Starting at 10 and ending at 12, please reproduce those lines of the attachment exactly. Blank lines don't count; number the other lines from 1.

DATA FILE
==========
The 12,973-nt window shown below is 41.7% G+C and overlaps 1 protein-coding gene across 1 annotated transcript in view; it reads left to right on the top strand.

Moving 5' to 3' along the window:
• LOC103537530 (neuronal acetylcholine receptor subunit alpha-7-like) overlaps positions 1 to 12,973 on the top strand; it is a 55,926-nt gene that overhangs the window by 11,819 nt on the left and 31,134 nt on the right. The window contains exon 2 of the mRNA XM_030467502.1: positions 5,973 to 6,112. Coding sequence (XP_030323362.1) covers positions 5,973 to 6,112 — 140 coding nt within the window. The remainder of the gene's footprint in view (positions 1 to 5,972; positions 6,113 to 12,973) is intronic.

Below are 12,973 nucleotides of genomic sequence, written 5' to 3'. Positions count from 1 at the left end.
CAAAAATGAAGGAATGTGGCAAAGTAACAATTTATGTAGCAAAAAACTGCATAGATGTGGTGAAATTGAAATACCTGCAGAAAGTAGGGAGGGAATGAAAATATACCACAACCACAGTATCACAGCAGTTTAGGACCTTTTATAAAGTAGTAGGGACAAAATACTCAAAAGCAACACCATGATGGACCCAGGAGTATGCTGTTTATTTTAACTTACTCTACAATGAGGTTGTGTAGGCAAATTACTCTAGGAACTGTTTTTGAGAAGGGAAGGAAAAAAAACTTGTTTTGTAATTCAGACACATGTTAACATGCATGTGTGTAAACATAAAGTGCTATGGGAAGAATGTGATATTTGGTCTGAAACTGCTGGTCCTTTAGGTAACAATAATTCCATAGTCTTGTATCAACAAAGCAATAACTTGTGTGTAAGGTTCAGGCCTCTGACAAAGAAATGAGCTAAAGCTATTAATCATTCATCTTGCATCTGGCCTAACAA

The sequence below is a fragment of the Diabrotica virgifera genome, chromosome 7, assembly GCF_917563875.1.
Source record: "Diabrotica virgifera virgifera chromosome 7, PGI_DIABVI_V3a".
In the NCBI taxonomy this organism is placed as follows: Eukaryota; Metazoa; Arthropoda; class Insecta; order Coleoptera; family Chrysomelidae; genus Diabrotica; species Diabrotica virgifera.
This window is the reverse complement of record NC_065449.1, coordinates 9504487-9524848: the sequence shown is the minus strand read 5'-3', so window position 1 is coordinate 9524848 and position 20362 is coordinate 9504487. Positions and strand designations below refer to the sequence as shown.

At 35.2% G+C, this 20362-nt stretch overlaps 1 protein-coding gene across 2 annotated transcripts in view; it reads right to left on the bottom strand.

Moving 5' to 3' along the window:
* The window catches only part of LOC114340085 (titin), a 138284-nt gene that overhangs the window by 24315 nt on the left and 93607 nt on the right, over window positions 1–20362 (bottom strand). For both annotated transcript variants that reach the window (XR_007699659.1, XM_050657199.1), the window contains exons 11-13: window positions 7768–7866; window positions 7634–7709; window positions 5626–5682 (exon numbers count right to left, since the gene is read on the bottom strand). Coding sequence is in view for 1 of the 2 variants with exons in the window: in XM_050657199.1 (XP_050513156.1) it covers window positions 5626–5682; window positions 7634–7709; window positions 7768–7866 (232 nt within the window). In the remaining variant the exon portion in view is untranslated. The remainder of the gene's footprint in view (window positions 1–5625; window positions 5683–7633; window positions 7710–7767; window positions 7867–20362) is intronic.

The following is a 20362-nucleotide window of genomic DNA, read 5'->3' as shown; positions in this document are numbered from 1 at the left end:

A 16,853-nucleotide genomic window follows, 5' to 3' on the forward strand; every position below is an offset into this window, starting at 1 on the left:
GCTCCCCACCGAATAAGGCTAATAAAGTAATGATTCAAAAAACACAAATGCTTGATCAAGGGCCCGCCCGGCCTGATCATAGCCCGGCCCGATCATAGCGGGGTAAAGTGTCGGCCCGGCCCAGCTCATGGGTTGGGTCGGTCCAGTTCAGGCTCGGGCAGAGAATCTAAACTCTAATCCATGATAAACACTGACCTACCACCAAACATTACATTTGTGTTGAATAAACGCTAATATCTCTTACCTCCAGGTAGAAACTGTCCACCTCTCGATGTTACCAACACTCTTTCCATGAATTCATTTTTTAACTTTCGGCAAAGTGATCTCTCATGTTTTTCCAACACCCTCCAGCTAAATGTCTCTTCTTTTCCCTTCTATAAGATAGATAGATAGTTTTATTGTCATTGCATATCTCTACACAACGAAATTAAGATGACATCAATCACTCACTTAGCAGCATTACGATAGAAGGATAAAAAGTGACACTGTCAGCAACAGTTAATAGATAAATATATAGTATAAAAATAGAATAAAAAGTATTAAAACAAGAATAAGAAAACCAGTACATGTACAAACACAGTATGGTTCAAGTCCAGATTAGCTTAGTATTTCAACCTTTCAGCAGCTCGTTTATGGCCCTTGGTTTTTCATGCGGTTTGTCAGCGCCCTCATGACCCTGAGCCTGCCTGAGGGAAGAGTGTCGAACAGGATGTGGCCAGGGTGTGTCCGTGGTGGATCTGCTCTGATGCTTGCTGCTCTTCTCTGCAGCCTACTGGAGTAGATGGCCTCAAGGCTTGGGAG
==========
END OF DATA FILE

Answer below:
At 35.2% G+C, this 20362-nt stretch overlaps 1 protein-coding gene across 2 annotated transcripts in view; it reads right to left on the bottom strand.

Moving 5' to 3' along the window:
* The window catches only part of LOC114340085 (titin), a 138284-nt gene that overhangs the window by 24315 nt on the left and 93607 nt on the right, over window positions 1–20362 (bottom strand). For both annotated transcript variants that reach the window (XR_007699659.1, XM_050657199.1), the window contains exons 11-13: window positions 7768–7866; window positions 7634–7709; window positions 5626–5682 (exon numbers count right to left, since the gene is read on the bottom strand). Coding sequence is in view for 1 of the 2 variants with exons in the window: in XM_050657199.1 (XP_050513156.1) it covers window positions 5626–5682; window positions 7634–7709; window positions 7768–7866 (232 nt within the window). In the remaining variant the exon portion in view is untranslated. The remainder of the gene's footprint in view (window positions 1–5625; window positions 5683–7633; window positions 7710–7767; window positions 7867–20362) is intronic.